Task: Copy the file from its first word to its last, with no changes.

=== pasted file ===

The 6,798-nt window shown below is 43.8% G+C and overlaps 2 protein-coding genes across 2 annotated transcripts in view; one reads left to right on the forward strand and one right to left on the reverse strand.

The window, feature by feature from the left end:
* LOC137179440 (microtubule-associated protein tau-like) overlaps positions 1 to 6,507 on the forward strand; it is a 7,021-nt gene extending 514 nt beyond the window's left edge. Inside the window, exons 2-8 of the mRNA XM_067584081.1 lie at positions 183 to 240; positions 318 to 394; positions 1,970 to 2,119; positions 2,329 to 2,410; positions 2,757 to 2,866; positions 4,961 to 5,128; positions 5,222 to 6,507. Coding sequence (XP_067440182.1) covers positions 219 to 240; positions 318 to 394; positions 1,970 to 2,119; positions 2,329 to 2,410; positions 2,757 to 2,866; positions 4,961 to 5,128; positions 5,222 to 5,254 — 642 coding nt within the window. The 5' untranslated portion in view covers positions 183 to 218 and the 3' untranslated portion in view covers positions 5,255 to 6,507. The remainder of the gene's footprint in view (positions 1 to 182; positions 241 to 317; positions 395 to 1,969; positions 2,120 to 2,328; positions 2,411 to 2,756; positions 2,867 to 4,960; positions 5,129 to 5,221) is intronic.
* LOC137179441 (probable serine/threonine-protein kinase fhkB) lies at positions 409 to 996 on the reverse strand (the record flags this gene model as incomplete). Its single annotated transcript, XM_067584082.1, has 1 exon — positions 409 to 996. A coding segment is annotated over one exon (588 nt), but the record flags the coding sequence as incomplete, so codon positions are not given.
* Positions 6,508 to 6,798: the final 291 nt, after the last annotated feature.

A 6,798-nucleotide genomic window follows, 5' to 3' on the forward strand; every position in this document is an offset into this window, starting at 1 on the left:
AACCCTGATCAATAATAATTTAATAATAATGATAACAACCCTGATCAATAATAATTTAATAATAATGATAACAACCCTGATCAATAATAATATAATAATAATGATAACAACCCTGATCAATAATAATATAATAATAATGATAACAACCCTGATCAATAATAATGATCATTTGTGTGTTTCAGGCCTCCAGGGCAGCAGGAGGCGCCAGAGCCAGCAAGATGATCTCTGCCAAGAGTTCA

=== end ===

The 6,798-nt window shown below is 43.8% G+C and overlaps 2 protein-coding genes across 2 annotated transcripts in view; one reads left to right on the forward strand and one right to left on the reverse strand.

The window, feature by feature from the left end:
* LOC137179440 (microtubule-associated protein tau-like) overlaps positions 1 to 6,507 on the forward strand; it is a 7,021-nt gene extending 514 nt beyond the window's left edge. Inside the window, exons 2-8 of the mRNA XM_067584081.1 lie at positions 183 to 240; positions 318 to 394; positions 1,970 to 2,119; positions 2,329 to 2,410; positions 2,757 to 2,866; positions 4,961 to 5,128; positions 5,222 to 6,507. Coding sequence (XP_067440182.1) covers positions 219 to 240; positions 318 to 394; positions 1,970 to 2,119; positions 2,329 to 2,410; positions 2,757 to 2,866; positions 4,961 to 5,128; positions 5,222 to 5,254 — 642 coding nt within the window. The 5' untranslated portion in view covers positions 183 to 218 and the 3' untranslated portion in view covers positions 5,255 to 6,507. The remainder of the gene's footprint in view (positions 1 to 182; positions 241 to 317; positions 395 to 1,969; positions 2,120 to 2,328; positions 2,411 to 2,756; positions 2,867 to 4,960; positions 5,129 to 5,221) is intronic.
* LOC137179441 (probable serine/threonine-protein kinase fhkB) lies at positions 409 to 996 on the reverse strand (the record flags this gene model as incomplete). Its single annotated transcript, XM_067584082.1, has 1 exon — positions 409 to 996. A coding segment is annotated over one exon (588 nt), but the record flags the coding sequence as incomplete, so codon positions are not given.
* Positions 6,508 to 6,798: the final 291 nt, after the last annotated feature.

A 6,798-nucleotide genomic window follows, 5' to 3' on the forward strand; every position in this document is an offset into this window, starting at 1 on the left:
AACCCTGATCAATAATAATTTAATAATAATGATAACAACCCTGATCAATAATAATTTAATAATAATGATAACAACCCTGATCAATAATAATATAATAATAATGATAACAACCCTGATCAATAATAATATAATAATAATGATAACAACCCTGATCAATAATAATGATCATTTGTGTGTTTCAGGCCTCCAGGGCAGCAGGAGGCGCCAGAGCCAGCAAGATGATCTCTGCCAAGAGTTCA